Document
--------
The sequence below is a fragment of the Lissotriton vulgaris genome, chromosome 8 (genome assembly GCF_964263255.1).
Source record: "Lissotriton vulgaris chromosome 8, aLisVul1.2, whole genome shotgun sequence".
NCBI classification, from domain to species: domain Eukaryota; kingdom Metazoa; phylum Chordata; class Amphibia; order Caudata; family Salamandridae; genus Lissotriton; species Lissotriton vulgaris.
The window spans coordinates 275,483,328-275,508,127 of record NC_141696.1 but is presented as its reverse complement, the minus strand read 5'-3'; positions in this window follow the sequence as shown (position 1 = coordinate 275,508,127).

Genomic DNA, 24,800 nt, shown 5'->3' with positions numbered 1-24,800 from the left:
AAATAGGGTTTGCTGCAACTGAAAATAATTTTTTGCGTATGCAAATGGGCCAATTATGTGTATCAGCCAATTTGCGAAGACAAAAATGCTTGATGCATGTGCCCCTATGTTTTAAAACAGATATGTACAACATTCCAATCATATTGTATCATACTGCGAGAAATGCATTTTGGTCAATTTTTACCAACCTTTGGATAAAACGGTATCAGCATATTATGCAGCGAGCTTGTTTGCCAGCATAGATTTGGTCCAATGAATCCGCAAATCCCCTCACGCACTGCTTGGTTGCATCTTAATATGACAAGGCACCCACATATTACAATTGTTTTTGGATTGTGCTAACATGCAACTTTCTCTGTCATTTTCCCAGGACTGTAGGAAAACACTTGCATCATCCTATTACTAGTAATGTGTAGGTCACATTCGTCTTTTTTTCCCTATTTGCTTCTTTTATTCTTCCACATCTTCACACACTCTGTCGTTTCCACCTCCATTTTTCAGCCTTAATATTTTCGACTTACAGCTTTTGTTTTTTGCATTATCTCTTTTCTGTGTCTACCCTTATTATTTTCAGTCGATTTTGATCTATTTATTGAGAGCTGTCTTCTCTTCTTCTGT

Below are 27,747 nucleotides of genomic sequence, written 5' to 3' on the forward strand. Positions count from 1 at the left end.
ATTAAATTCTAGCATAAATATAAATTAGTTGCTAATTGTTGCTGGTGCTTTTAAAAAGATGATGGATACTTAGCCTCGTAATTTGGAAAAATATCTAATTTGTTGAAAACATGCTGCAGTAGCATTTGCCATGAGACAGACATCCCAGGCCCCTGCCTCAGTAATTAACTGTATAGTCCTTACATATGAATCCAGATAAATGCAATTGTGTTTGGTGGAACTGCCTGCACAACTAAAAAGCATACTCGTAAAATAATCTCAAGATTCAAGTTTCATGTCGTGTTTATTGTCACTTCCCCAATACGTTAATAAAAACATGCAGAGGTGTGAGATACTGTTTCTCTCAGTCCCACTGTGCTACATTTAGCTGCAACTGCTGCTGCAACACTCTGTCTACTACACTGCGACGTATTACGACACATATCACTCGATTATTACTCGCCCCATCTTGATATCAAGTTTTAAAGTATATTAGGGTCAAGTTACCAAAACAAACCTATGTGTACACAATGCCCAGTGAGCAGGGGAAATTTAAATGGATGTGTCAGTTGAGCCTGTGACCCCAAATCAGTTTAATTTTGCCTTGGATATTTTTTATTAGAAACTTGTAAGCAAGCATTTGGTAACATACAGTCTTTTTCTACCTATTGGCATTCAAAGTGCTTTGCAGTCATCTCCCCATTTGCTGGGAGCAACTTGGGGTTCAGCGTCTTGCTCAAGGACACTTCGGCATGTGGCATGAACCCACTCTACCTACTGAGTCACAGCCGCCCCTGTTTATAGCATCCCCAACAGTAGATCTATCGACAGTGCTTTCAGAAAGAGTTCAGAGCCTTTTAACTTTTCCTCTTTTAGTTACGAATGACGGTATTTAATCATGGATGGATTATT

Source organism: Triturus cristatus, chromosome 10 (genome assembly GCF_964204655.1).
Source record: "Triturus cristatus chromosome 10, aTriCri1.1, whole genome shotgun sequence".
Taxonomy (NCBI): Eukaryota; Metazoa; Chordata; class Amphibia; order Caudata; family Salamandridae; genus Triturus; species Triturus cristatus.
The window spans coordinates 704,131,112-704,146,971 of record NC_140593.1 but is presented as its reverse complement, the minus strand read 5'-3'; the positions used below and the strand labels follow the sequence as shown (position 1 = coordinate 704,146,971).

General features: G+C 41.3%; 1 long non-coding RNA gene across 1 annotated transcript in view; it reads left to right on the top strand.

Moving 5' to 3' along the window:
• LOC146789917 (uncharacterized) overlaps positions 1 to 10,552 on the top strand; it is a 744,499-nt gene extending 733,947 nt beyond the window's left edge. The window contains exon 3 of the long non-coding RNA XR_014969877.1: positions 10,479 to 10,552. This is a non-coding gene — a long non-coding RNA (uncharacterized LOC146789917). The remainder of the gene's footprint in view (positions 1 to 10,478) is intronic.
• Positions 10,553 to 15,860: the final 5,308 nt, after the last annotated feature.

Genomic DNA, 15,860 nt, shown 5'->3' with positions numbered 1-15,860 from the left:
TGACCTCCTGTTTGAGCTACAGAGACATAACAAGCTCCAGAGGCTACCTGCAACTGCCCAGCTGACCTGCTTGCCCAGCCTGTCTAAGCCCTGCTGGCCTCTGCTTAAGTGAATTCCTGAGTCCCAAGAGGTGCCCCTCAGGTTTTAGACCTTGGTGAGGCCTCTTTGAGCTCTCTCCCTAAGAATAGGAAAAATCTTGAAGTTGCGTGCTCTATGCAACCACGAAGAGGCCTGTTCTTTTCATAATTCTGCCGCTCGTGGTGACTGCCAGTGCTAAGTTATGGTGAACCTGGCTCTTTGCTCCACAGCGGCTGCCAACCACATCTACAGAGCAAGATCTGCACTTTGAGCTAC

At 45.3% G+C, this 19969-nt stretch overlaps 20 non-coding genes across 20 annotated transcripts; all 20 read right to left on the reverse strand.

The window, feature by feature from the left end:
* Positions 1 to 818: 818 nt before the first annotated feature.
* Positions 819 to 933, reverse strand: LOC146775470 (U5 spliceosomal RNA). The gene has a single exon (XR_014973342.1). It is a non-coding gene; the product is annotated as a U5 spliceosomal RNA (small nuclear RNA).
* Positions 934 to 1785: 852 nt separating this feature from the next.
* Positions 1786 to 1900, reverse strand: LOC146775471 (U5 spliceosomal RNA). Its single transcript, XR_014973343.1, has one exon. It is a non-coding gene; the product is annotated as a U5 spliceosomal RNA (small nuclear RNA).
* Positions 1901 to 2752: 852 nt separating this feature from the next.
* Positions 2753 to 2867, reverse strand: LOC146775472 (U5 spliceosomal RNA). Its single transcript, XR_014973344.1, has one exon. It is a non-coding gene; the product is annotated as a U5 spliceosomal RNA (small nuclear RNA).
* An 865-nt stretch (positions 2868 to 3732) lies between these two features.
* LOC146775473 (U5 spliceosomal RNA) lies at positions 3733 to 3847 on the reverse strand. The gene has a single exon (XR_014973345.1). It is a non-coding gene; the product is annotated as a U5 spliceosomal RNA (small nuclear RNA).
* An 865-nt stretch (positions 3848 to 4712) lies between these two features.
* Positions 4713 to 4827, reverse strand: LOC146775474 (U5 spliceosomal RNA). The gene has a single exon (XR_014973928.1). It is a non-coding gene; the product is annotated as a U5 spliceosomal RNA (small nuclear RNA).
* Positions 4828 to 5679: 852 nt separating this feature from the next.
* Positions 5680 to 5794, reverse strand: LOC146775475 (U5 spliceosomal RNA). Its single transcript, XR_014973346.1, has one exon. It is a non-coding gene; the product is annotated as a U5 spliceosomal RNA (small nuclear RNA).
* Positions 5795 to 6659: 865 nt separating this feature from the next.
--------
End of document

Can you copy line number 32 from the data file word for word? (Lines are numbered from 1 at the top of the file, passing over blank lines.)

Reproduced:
* Positions 5680 to 5794, reverse strand: LOC146775475 (U5 spliceosomal RNA). Its single transcript, XR_014973346.1, has one exon. It is a non-coding gene; the product is annotated as a U5 spliceosomal RNA (small nuclear RNA).